My Turn: Public safety funding needed

 


Posted February 20, 2017 08:01 pm
By

We’re lifelong Alaskans, concerned citizens, and police officers. We love Alaska. We take pride in our career, and in serving and protecting Alaskans.

But we are concerned for your and our safety. Crime and violence has gotten worse. No Alaska city or town is immune. No neighborhood is safe.

A couple of downtown city blocks in Anchorage are prime examples of the increased crime and violence. Last summer, at Valley of the Moon park, two young, innocent people were shot and murdered. A couple months later, at the corner of 15th and E street, near a middle and an elementary school, a man was shot and murdered in the street. The Anchorage School District responded by ordering the schools closed so students did not have to witness the crime scene or the investigation. In November, the same downtown schools went into lock down, mid-day, as Anchorage police chased two burglars near the schools.

Crime like this happens in all Anchorage neighborhoods. Gun shots are heard frequently, cars and homes are broken into and property crime, petty and serious, happens every day. This happens too frequently in all Alaska communities.

The increase in crime and violence puts Alaska police officers, both urban and rural, in danger. In the past two years, Alaska State Troopers Gabe Rich, Scott Johnson were murdered by ambush in Tanana. Last October, Fairbanks police Sgt. Alan Brandt lost his life in an ambush. A month later, Anchorage Officer Arn Salao almost died in an incident similar to Sgt. Brandt’s murder.

Alaskans are fed up with the crime and violence. In the Mat-Su Valley, residents recently filled a town hall meeting to speak out and tell politicians that they were sick of it. Residents gave legislators an earful about the lack of public safety. Complaints included the increase in property crime, the heroin epidemic, and criminals being too easily released because of criminal justice reform. Valley residents demanded more State Trooper presence.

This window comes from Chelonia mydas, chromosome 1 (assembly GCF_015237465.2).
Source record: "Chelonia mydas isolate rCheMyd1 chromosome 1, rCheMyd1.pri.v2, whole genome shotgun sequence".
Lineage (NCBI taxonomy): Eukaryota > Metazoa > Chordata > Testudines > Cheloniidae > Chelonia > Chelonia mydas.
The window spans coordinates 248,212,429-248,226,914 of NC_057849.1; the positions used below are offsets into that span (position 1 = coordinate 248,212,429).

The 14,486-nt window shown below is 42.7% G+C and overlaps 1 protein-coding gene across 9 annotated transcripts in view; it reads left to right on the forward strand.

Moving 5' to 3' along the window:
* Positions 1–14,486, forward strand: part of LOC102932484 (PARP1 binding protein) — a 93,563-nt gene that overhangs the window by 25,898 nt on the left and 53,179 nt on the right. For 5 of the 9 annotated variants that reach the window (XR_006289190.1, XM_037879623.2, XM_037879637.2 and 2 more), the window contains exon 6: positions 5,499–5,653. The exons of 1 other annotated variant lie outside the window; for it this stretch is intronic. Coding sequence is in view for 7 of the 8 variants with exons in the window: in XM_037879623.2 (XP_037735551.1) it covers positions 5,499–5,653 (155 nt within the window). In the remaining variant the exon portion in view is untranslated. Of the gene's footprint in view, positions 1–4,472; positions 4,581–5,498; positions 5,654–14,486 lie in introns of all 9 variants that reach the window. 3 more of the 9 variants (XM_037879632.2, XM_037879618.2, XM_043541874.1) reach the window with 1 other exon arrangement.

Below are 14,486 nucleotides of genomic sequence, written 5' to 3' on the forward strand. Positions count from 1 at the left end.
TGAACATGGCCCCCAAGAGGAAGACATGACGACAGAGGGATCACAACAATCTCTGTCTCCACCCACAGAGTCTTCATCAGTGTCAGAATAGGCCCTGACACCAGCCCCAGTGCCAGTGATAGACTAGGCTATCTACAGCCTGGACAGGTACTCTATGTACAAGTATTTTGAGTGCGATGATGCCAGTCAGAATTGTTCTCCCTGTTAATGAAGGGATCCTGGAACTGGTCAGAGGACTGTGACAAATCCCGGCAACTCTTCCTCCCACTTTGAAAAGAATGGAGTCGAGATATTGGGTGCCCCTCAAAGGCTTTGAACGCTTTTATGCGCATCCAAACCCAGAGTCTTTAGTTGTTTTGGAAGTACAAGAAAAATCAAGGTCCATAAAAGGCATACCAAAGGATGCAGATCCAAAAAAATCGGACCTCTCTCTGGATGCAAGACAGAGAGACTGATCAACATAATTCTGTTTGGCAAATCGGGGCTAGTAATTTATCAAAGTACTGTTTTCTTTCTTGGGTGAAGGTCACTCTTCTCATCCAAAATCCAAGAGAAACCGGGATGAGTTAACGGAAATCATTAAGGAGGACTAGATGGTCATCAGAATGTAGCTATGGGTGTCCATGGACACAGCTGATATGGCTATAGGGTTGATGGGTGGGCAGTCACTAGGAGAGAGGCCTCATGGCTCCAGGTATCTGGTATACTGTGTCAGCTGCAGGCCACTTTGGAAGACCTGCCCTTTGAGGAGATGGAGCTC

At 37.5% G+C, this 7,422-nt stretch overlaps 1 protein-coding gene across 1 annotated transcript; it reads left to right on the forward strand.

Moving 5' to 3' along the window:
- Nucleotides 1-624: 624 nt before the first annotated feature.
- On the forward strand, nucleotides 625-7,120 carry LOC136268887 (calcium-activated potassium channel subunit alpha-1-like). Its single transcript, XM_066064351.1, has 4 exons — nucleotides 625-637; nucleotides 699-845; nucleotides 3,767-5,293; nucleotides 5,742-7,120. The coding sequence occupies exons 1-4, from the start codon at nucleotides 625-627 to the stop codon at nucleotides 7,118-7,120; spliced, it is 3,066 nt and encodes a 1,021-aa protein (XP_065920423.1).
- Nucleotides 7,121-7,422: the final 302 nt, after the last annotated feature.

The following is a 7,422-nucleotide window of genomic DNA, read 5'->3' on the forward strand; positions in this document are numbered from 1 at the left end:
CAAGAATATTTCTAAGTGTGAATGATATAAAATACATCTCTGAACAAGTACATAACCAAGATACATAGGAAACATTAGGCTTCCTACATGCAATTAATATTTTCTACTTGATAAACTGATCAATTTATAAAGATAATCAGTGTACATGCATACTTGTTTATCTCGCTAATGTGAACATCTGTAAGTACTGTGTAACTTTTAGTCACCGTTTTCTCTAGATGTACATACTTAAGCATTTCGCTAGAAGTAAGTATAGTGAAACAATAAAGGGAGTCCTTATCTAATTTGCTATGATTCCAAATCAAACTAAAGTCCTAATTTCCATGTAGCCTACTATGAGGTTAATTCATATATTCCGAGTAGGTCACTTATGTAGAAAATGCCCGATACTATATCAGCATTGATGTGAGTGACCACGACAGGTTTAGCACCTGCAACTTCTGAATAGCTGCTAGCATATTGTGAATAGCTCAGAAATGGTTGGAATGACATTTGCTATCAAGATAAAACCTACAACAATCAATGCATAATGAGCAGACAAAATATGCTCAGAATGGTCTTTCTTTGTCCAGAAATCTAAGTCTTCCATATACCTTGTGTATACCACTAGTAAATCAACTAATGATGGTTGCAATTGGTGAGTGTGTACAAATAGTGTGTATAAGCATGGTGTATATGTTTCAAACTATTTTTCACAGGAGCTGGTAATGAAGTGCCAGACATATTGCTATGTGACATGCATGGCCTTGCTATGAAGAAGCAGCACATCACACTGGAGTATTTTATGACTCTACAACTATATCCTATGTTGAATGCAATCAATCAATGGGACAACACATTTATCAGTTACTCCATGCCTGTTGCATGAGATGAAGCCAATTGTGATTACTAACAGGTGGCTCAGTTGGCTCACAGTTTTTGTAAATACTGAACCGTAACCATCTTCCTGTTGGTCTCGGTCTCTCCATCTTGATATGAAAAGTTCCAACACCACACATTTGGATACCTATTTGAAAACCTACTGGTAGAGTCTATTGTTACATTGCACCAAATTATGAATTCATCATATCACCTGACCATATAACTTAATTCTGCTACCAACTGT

[Alaska Dispatch News: Complaints of too few troopers]

Alaska’s public safety crisis will get worse before it gets better. One reason we’re in crisis is that the Alaska Department of Public Safety, and many municipal police departments, don’t have enough police officers. Trooper staffing levels are at their lowest levels since 1990, but Alaska’s population has grown by 150,000 people since then. In the last two years, the legislature cut trooper positions by 10%. Because of trooper cuts, the communities of Talkeetna, McGrath, Ninilchik, Girdwood, Yakutat and Galena no longer have a local trooper. Plans are now in the works to eliminate the trooper post in Haines.

Trooper cuts impact rural residents’ safety tremendously and differently than urban Alaska. Most rural residents don’t have local police agencies. They often wait for trooper help. Their wait will now be longer. Trooper travel budgets have been reduced, as have the trooper aircraft sections. Troopers will no longer make routine village trips, provide a law enforcement presence, and deter crime.

Alaskans should expect more vehicle accidents, injuries and deaths. The state has made huge reductions in highway patrol troopers, eliminating positions in Fairbanks, Soldotna and the Mat-Su Valley. Without these patrols, fatalities have increased.

Staffing cuts have unintended consequences. More people die and crimes go unreported or not investigated. Troopers and municipal police are burdened with more dangerous jobs because there isn’t backup or as much help in dangerous situations. Excellent troopers and police officers are taking their training and experience to better staffed, better paying and safer departments.

That’s happening here. In 2016, 22 Alaska troopers (or 7.5%) resigned, and most went to work at agencies with more staff, better pay, pensions and more benefits. This exodus will continue unless we stop the cuts and make the police work more attractive by competing in the market place.

As police, it is our job to run into a crisis, help people and fix the problem. We hope our politicians will follow that lead, run to our public safety crisis and fix it. The Governor and legislature can start by funding public safety. Please contact the Governor, and your legislators, and tell them to fund public safety.


Jess Carson is president of the Public Safety Employees Association, Local 803 and Doug Massie is president of the DPS Chapter, PSEA Local 803.